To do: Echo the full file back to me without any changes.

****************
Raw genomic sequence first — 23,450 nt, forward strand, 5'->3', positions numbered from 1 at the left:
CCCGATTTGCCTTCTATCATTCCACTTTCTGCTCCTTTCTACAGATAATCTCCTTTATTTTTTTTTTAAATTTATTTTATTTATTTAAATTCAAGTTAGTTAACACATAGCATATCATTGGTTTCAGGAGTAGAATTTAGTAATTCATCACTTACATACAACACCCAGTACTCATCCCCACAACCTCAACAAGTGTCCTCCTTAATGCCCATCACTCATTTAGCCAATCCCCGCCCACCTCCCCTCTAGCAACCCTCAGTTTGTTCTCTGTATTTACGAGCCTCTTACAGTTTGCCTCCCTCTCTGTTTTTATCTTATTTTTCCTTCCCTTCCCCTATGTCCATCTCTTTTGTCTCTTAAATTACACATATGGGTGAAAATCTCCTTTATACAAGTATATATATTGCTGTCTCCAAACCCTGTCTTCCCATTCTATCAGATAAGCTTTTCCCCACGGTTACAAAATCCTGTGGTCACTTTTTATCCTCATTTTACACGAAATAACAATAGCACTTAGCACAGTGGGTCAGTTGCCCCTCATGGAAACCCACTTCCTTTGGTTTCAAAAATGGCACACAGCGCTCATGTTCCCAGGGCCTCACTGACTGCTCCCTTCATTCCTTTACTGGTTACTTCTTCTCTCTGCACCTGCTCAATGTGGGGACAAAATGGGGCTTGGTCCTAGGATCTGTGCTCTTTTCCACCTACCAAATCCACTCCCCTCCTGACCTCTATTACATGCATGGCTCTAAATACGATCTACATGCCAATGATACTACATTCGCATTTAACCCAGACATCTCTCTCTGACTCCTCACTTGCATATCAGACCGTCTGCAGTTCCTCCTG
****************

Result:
Raw genomic sequence first — 23,450 nt, forward strand, 5'->3', positions numbered from 1 at the left:
CCCGATTTGCCTTCTATCATTCCACTTTCTGCTCCTTTCTACAGATAATCTCCTTTATTTTTTTTTTAAATTTATTTTATTTATTTAAATTCAAGTTAGTTAACACATAGCATATCATTGGTTTCAGGAGTAGAATTTAGTAATTCATCACTTACATACAACACCCAGTACTCATCCCCACAACCTCAACAAGTGTCCTCCTTAATGCCCATCACTCATTTAGCCAATCCCCGCCCACCTCCCCTCTAGCAACCCTCAGTTTGTTCTCTGTATTTACGAGCCTCTTACAGTTTGCCTCCCTCTCTGTTTTTATCTTATTTTTCCTTCCCTTCCCCTATGTCCATCTCTTTTGTCTCTTAAATTACACATATGGGTGAAAATCTCCTTTATACAAGTATATATATTGCTGTCTCCAAACCCTGTCTTCCCATTCTATCAGATAAGCTTTTCCCCACGGTTACAAAATCCTGTGGTCACTTTTTATCCTCATTTTACACGAAATAACAATAGCACTTAGCACAGTGGGTCAGTTGCCCCTCATGGAAACCCACTTCCTTTGGTTTCAAAAATGGCACACAGCGCTCATGTTCCCAGGGCCTCACTGACTGCTCCCTTCATTCCTTTACTGGTTACTTCTTCTCTCTGCACCTGCTCAATGTGGGGACAAAATGGGGCTTGGTCCTAGGATCTGTGCTCTTTTCCACCTACCAAATCCACTCCCCTCCTGACCTCTATTACATGCATGGCTCTAAATACGATCTACATGCCAATGATACTACATTCGCATTTAACCCAGACATCTCTCTCTGACTCCTCACTTGCATATCAGACCGTCTGCAGTTCCTCCTG